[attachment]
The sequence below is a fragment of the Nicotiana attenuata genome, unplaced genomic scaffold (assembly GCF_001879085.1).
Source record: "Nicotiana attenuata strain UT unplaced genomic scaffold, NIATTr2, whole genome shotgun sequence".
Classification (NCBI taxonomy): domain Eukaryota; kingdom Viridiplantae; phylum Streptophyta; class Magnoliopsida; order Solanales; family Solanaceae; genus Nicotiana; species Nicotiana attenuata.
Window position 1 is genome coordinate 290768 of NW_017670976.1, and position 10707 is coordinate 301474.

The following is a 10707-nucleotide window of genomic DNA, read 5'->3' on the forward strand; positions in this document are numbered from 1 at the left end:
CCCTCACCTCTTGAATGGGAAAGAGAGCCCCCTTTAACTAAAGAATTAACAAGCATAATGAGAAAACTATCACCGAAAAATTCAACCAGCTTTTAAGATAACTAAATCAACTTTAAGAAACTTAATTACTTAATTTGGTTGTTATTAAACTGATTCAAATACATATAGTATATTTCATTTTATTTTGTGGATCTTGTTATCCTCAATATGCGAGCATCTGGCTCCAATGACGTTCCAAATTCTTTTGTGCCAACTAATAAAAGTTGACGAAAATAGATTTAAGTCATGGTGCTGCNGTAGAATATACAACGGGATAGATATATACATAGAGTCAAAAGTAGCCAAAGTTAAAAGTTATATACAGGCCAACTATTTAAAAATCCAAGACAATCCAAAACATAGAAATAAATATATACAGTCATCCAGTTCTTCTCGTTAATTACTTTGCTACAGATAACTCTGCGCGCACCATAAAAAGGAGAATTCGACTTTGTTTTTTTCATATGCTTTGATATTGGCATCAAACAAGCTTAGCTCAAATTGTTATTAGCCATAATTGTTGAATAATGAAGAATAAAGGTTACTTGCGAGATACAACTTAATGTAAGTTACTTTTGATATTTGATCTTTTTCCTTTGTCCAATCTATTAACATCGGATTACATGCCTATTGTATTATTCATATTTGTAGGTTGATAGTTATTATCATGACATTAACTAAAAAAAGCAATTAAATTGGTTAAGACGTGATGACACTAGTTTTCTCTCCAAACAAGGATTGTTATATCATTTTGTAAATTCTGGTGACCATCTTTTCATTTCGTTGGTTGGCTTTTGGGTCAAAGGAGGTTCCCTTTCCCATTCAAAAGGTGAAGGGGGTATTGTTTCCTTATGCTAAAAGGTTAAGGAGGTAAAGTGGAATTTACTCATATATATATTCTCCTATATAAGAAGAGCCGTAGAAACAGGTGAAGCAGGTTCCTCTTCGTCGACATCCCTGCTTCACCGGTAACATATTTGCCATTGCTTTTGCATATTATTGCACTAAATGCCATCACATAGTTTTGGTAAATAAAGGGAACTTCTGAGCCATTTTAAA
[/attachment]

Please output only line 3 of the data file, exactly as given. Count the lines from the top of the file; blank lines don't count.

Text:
Classification (NCBI taxonomy): domain Eukaryota; kingdom Viridiplantae; phylum Streptophyta; class Magnoliopsida; order Solanales; family Solanaceae; genus Nicotiana; species Nicotiana attenuata.